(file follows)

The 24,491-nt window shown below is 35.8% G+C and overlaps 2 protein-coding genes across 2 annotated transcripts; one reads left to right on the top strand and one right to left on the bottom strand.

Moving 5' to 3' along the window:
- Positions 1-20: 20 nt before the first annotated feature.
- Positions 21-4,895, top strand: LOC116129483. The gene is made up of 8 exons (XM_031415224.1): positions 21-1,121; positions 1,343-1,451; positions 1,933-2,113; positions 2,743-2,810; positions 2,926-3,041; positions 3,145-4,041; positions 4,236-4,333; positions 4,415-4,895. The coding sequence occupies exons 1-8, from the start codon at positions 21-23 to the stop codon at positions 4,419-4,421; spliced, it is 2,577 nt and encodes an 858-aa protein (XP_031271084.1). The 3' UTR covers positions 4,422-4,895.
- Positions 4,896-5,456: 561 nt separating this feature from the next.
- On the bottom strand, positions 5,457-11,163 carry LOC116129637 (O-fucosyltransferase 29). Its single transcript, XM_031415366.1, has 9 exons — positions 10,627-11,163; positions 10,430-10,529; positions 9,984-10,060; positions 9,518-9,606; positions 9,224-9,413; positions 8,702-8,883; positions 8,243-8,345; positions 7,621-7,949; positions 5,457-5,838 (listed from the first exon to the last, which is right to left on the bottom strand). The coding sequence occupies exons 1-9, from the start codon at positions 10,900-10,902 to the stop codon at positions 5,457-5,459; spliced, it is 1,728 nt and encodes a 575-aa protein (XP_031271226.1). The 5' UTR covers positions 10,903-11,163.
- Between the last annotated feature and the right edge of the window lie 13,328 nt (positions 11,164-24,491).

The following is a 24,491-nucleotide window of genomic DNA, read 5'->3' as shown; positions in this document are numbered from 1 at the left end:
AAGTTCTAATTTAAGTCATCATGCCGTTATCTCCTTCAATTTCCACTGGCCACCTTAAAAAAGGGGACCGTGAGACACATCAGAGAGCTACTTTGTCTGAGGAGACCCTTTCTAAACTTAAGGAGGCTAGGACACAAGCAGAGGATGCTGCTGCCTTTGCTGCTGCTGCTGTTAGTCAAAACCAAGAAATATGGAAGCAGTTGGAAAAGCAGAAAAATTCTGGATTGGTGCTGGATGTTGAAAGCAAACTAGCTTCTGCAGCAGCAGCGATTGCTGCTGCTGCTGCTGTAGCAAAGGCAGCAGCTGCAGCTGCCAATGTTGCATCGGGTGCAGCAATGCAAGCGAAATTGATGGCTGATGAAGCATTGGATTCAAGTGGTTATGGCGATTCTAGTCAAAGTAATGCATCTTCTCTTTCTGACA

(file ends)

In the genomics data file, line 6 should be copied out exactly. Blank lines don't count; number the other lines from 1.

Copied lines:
- On the bottom strand, positions 5,457-11,163 carry LOC116129637 (O-fucosyltransferase 29). Its single transcript, XM_031415366.1, has 9 exons — positions 10,627-11,163; positions 10,430-10,529; positions 9,984-10,060; positions 9,518-9,606; positions 9,224-9,413; positions 8,702-8,883; positions 8,243-8,345; positions 7,621-7,949; positions 5,457-5,838 (listed from the first exon to the last, which is right to left on the bottom strand). The coding sequence occupies exons 1-9, from the start codon at positions 10,900-10,902 to the stop codon at positions 5,457-5,459; spliced, it is 1,728 nt and encodes a 575-aa protein (XP_031271226.1). The 5' UTR covers positions 10,903-11,163.